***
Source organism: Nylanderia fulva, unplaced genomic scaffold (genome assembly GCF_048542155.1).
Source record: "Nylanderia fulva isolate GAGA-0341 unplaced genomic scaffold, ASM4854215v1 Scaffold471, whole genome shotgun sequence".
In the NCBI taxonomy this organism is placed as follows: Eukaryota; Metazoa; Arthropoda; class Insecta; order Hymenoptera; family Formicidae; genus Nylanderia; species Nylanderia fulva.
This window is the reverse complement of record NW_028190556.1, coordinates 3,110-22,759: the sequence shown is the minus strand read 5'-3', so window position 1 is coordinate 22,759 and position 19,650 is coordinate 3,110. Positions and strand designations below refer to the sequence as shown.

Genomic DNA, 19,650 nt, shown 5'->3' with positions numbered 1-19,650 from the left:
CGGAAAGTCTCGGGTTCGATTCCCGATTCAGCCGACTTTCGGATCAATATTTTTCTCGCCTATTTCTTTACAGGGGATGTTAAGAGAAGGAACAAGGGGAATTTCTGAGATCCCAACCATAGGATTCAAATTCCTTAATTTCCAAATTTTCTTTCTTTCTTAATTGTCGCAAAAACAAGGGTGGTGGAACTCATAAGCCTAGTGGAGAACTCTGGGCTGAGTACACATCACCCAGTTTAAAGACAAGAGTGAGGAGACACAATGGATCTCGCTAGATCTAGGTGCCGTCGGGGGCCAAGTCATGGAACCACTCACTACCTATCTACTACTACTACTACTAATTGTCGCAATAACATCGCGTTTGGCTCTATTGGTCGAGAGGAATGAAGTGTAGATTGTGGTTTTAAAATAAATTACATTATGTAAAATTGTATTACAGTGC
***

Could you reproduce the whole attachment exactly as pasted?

Source organism: Nylanderia fulva, unplaced genomic scaffold (genome assembly GCF_048542155.1).
Source record: "Nylanderia fulva isolate GAGA-0341 unplaced genomic scaffold, ASM4854215v1 Scaffold471, whole genome shotgun sequence".
In the NCBI taxonomy this organism is placed as follows: Eukaryota; Metazoa; Arthropoda; class Insecta; order Hymenoptera; family Formicidae; genus Nylanderia; species Nylanderia fulva.
This window is the reverse complement of record NW_028190556.1, coordinates 3,110-22,759: the sequence shown is the minus strand read 5'-3', so window position 1 is coordinate 22,759 and position 19,650 is coordinate 3,110. Positions and strand designations below refer to the sequence as shown.

Genomic DNA, 19,650 nt, shown 5'->3' with positions numbered 1-19,650 from the left:
CGGAAAGTCTCGGGTTCGATTCCCGATTCAGCCGACTTTCGGATCAATATTTTTCTCGCCTATTTCTTTACAGGGGATGTTAAGAGAAGGAACAAGGGGAATTTCTGAGATCCCAACCATAGGATTCAAATTCCTTAATTTCCAAATTTTCTTTCTTTCTTAATTGTCGCAAAAACAAGGGTGGTGGAACTCATAAGCCTAGTGGAGAACTCTGGGCTGAGTACACATCACCCAGTTTAAAGACAAGAGTGAGGAGACACAATGGATCTCGCTAGATCTAGGTGCCGTCGGGGGCCAAGTCATGGAACCACTCACTACCTATCTACTACTACTACTACTAATTGTCGCAATAACATCGCGTTTGGCTCTATTGGTCGAGAGGAATGAAGTGTAGATTGTGGTTTTAAAATAAATTACATTATGTAAAATTGTATTACAGTGC